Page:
Responsive design in Storyline 360

Nov 11, 2016

Hi,

I know we can preview the course in desktop, tablet and phone mode. But can you actually do responsive design in Storyline 360? If yes, how so?

-Ben

90 Replies
Mikael Salonen

The fact that SL does not support responsive content and/or mobile adaptation is beginning to be a real problem. I had a meeting with one of our biggest clients today and they stopped all further content development using SL, based on the fact that it is not good enough for mobile devices. We've tried Captiv8 and their "fluid boxes", it's not easy, but you get one version that is fully mobile adapted/responsive. And you have control over where stuff goes in UI.

Darren McNeill

Depends on what they mean by "Not good enough for mobile devices". If the content is going to be viewed on a tablet then lock out the vertical orientation which means the user will need to turn the table to Landscape to view. Regarding Smart phones, no one in their right mind will watch an eLearning module on a Smart device, no matter how good it is, the screen is too small. Videos yes, but not elearning modules. It is not a good experience. Smart phones are usually used to watch learning videos and/ or manage their LMS accounts etc, but clients need to understand the limitations of the over used Responsible and Adaptive terminology...it sounds knowledgeable. We often need to educate the clients first. All modules we produce have a  warning that they are best viewed on PC's or Tablets in landscape orientation. I lock out the portrait modes so they have to take 1 second to view in Landscape mode. No issues to date. This is all coming from the idiots who record video on their phones in portrait mode and do not realize their TVs etc are not in portrait mode....I have no time for that.... I often get those daft videos from people and asked "Can you make it landscape"..... Maybe if they filmed it in landscape in the first place then.....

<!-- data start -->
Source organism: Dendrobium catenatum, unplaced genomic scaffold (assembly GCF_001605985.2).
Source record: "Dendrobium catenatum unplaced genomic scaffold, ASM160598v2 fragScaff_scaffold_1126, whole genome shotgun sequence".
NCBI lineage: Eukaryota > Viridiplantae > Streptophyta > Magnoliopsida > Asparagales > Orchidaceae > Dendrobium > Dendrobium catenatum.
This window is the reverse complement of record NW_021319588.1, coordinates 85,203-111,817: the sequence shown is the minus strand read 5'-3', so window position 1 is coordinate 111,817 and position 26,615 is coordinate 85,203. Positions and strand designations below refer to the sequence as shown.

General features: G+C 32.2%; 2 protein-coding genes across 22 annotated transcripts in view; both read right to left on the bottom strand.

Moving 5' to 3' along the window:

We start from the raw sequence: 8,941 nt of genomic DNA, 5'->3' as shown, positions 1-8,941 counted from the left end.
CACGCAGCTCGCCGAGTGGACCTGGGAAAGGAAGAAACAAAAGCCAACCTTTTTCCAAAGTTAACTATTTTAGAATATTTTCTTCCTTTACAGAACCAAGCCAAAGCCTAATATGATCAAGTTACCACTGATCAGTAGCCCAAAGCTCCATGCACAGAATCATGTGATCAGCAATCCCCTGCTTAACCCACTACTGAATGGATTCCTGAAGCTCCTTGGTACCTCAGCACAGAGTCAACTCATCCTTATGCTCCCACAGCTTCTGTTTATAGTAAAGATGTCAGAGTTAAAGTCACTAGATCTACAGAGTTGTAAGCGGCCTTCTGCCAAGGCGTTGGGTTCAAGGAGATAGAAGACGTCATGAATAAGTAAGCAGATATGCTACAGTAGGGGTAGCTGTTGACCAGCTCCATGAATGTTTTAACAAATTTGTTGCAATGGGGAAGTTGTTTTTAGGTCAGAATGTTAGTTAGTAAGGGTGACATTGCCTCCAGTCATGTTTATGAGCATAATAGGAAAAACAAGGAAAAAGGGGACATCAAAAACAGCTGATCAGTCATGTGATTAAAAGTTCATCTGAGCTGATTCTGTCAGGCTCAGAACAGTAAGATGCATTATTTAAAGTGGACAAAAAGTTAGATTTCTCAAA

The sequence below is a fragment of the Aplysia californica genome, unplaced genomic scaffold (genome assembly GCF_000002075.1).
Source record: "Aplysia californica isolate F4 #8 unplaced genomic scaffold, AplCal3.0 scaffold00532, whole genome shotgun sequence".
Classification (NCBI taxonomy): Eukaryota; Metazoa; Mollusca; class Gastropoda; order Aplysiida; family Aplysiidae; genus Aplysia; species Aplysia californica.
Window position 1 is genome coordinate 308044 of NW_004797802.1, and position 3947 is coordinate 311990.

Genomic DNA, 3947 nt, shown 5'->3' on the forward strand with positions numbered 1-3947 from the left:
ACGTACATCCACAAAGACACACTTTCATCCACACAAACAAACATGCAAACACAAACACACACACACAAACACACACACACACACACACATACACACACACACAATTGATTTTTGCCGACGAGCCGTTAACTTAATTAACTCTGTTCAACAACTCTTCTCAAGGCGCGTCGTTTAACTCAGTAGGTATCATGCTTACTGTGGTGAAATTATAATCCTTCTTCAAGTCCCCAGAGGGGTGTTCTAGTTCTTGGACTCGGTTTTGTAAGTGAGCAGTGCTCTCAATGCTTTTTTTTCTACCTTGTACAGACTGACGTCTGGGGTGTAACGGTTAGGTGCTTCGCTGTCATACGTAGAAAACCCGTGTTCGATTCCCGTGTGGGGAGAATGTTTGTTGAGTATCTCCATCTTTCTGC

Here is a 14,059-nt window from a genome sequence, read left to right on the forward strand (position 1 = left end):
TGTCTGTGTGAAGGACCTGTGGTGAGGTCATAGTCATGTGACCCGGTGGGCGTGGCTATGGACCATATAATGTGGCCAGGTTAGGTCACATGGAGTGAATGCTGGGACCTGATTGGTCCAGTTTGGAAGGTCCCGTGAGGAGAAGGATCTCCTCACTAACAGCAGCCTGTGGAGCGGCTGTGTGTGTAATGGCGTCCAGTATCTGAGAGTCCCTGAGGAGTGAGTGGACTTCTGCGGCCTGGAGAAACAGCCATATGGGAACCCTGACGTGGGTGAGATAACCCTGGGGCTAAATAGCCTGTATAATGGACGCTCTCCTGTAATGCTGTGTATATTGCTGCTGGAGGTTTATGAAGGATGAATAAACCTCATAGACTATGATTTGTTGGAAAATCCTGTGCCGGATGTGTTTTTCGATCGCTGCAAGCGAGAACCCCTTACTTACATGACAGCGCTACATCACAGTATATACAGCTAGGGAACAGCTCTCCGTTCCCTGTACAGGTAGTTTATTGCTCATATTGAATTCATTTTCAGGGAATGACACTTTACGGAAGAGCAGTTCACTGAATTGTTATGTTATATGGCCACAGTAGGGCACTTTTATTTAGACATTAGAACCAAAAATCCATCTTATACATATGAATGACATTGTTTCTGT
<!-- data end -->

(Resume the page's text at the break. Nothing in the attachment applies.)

Mikael Salonen

That's a really narrow perspective, seeing this from the inside out (instead of from the customers POV). Sounds a lot like the older generation telling young people it's useless to watch movies on mobile devices. If you have clients where a lot of the people in the target group do not have a computer you simply have to adapt. The decision to do all development in Rise from now on was not made by an end user but the head of competence development.

I would not be surprised if SL lost a lot of market shares the next few years due to the fact you cannot produce courses adapted for mobile devices.

Darren McNeill

...and you are exhibiting the younger generation habit of not fully reading the text but taking bits to suit your thinking. Read my comment again.... I said E-learning Modules are not watched on Smart phones....I said videos are fine. I watch videos on my iPhone all the time when I travel so I will never tell anyone not to do so... My job is to provide what the user needs, not what I think they need. Also, if the only tool you have is a hammer, you will treat everything as if it was a nail. I have several different applications for creating modules and I adapt them based on the need. I have Captivate, Storyline, Rise, Lectora, Elucidad, Domiknow, several Virtual Tour applications etc and others, and I use what needs to be used to get the work done, and not be restricted by one tool. 60% of my time is creating sets of  short video tutorials as it is the most requested way to learn in our community. Create Video tutorials instead of E-learning Modules if the audience only has smart phones to consume, it would be part of the needs analysis process. Stoyline is only a tool, like the rest. It should not dictate what you are asked to provide. The French have a saying: The egg is trying to tell the chicken what to do...

Chirag Honrao

I am surprised reading the comments on the responsive design requirement over 4 years old now. Yet Articulate is struggling in providing a better solution for responsive design options in Articulate tools. I agree Rise is a good tool to achieve the responsive design, but again the LIMITATIONS of customisation.

Alex  Bradley

Hi all, I have read this thread with interest. I work for a company with approx 5000 workers and 80% of them have access to a mobile phone ONLY to access the eLearning we create. As much as I agree with many of the comments on here that eLearning is not a great experience on a mobile phone, we have to cater for an audience consuming learning content on a phone. No-one is going to order a few thousand laptops/PCs any time soon.